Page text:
As my hon. Friend the Member for Altrincham and Sale (Mr. Erroll) says, we have considerable doubt whether this Clause represents an improvement on the present practice. In these circumstances, we hope the Solicitor-General will take note of what we have said and, if he shares our opinion, will accept the Amendment.

The object of the Amendment was somewhat fully canvassed in the Committee stage of this Bill, and we endeavoured to deploy the reasons which actuated the Government in thinking that the provisions of the Clause which this Amendment desires to delete should remain in the Bill. When the Bill was before the Committee, subsection (2) of Clause 6 was not in the Bill. That was moved during the Committee stage, and, if I may, I will deal one by one with the arguments which have been advanced.

It is said that notification can damage the interest of the patentee, but it is well understood under existing practice that the insertion of the reference is by way of warning only. It does not mean that the Comptroller has in any way prejudged the issue. It simply means that the researches, which are in any case carried out, have disclosed something which, in the view of the Comptroller, should be mentioned in the specification in order to warn the public, and for no other purpose.

If I may say so, with due deference to what has already been said, it is not because of any existing practice, and we can see no reason for thinking that it would be the case that the patentee's interests would be damaged. They would not be damaged, because it is understood as meaning no more than that the public should be on their guard. It prejudges nothing, and that is the answer to the argument propounded that this practice that the Comptroller carried out can be an ex parte investigation and prejudges something against the patentee. Investigations take place by the examiners in the search for novelty, and it is part of the ordinary routine. It means that the search is made so that if anything turns up the public should know about it. Nothing is prejudged.

We think the provisions of this Clause, in point of fact, contain a useful machinery for giving warning to the public. We are, in subsection (1), implementing the recommendation which is contained in the Report of the Swan Committee. The recommendation appears in paragraph 180 of the final Report, and we can see no reason for departing from that recommendation, which seems to us to be sound sense.

I would add this. As I have already stated, subsection (2) was not in the Clause when it was before the Committee and was moved into the Clause at that stage. The effect of subsection (2) is that it provides the necessary counter-balance, if counter-balance is desirable, to the insertion of the reference to the specification. In other words, the specification is marked with the reference to the previous patent. Subsection (2) contains a provision enabling the reference to be expunged in the appropriate circumstances set out in paragraphs a, b and c.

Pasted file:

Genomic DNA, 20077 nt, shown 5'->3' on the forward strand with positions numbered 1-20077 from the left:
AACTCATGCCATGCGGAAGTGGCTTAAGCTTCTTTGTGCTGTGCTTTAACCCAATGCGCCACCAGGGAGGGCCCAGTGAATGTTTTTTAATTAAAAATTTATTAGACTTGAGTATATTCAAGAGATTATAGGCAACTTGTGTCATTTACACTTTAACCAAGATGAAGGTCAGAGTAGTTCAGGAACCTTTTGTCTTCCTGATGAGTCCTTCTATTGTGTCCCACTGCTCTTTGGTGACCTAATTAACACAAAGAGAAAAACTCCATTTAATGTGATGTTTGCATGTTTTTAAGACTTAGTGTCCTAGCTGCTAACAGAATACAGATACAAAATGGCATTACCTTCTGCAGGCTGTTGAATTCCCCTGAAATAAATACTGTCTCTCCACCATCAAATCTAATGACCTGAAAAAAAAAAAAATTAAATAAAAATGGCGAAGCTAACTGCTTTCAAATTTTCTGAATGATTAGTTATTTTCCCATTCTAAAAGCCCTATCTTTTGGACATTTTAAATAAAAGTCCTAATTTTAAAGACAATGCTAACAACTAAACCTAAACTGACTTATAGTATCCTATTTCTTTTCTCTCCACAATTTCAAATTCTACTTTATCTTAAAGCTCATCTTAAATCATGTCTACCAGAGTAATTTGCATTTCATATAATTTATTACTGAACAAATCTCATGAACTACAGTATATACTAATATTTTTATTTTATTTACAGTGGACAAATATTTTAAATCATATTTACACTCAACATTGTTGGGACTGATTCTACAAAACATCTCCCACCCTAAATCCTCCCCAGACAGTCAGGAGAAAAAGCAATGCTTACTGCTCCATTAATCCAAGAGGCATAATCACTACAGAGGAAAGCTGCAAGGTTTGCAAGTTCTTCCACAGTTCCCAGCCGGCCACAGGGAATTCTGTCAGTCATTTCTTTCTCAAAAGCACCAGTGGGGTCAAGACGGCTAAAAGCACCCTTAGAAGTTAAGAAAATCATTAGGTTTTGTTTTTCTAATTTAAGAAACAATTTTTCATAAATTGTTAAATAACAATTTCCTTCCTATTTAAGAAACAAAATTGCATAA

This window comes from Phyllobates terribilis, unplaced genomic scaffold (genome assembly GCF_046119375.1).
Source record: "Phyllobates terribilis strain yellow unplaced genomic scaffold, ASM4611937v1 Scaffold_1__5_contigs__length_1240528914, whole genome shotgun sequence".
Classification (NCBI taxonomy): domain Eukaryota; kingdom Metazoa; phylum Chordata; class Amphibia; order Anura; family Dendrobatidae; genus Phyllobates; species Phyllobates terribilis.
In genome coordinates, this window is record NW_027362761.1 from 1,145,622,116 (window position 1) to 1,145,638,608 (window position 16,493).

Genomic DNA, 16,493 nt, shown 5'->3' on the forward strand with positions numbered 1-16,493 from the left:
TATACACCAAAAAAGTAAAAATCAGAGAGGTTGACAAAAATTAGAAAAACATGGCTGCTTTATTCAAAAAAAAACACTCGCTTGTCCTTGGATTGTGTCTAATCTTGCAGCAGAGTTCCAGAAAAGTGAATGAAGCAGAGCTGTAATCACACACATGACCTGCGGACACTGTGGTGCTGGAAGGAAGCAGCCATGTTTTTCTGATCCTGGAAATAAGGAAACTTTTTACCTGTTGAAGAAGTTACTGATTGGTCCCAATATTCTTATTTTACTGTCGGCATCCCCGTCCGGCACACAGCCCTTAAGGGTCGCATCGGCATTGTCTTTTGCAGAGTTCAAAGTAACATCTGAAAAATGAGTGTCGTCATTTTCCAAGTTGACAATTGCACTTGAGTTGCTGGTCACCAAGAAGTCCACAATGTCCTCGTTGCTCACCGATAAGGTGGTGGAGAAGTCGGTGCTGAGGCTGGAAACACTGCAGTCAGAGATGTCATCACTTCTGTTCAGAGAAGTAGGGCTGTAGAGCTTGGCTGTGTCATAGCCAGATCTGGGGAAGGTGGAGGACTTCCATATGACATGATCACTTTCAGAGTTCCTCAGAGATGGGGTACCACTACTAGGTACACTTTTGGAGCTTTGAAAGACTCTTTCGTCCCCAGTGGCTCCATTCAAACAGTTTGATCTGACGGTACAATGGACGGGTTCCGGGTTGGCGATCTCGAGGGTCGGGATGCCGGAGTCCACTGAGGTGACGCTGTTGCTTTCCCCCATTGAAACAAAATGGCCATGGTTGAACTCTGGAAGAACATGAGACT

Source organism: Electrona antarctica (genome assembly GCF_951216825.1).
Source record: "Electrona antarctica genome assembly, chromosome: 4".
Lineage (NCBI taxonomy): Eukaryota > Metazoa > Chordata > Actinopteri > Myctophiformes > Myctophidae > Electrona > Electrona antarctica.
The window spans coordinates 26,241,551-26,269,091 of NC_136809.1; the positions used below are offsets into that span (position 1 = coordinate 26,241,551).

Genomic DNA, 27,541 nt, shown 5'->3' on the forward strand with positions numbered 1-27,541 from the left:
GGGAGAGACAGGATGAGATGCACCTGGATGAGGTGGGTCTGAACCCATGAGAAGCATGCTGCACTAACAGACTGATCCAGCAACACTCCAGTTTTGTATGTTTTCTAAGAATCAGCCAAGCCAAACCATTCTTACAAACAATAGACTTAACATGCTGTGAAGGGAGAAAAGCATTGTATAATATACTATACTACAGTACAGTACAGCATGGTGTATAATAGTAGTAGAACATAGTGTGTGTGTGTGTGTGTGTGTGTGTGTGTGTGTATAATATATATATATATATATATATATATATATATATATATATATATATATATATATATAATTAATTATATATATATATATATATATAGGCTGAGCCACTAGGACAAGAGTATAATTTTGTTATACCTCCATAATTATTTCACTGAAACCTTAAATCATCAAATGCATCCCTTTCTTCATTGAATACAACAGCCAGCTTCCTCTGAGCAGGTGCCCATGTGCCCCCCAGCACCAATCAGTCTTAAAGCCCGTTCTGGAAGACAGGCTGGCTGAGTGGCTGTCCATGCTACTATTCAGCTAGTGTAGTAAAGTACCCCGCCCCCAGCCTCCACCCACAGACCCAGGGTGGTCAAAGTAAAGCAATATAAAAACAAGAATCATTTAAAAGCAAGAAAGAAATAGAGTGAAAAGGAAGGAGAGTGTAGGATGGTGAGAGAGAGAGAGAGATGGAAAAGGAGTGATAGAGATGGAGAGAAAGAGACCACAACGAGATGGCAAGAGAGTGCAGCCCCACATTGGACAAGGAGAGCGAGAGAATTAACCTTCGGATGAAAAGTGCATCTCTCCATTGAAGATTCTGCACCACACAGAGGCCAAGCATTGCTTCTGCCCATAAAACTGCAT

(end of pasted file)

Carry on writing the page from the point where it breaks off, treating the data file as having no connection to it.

Therefore, although I can assure hon. Gentlemen opposite and the House that we have carefully considered what has been said, and in particular the argument that the interests of a patentee might be damaged if we did not waive this requirement, we feel that we ought to retain these provisions, particularly modified as they are by subsection (2). It is, after all, not only the patentee's interests that have to be kept in mind but the interests of other inventors who have claims to operate patents, and the interests of everyone else who might be affected if the patentee used a patent which infringed a previous patent. All those interests have had to be weighed one against the other. It is no doubt what the Swan Committee would have had in mind, and what we would have had in mind, in giving arguments against cumstances set out in paragraphs a, b and c.

For all those reasons I hope that hon. Gentlemen opposite will agree that we have come down on the right side of the line, and that the Bill is better with these subsections in. I think that the interests of all will be better protected if there is warning machinery, and that the interests of the patentee cannot be said to be prejudiced in any sense whatever.

Amendment negatived.

I beg to move, in page 4, line 21, after "eight," to insert:

"or of proceedings under sections eleven and twenty-six."
The purpose of the Amendment is to narrow the grounds upon which the Comptroller can base his reasons for deciding that an application involves risk of infringement of another claim. We have considered the matter and have come to the conclusion that the words "or otherwise" are too wide. We think that the grounds should be kept within the bounds of the principal Act. We looked at the Act, and we came to the conclusion that the reference to Sections 11 and 26 should be introduced here. Broadly, they deal with opposition to the grant of a patent and with the Comptroller's powers of revocation over a patent.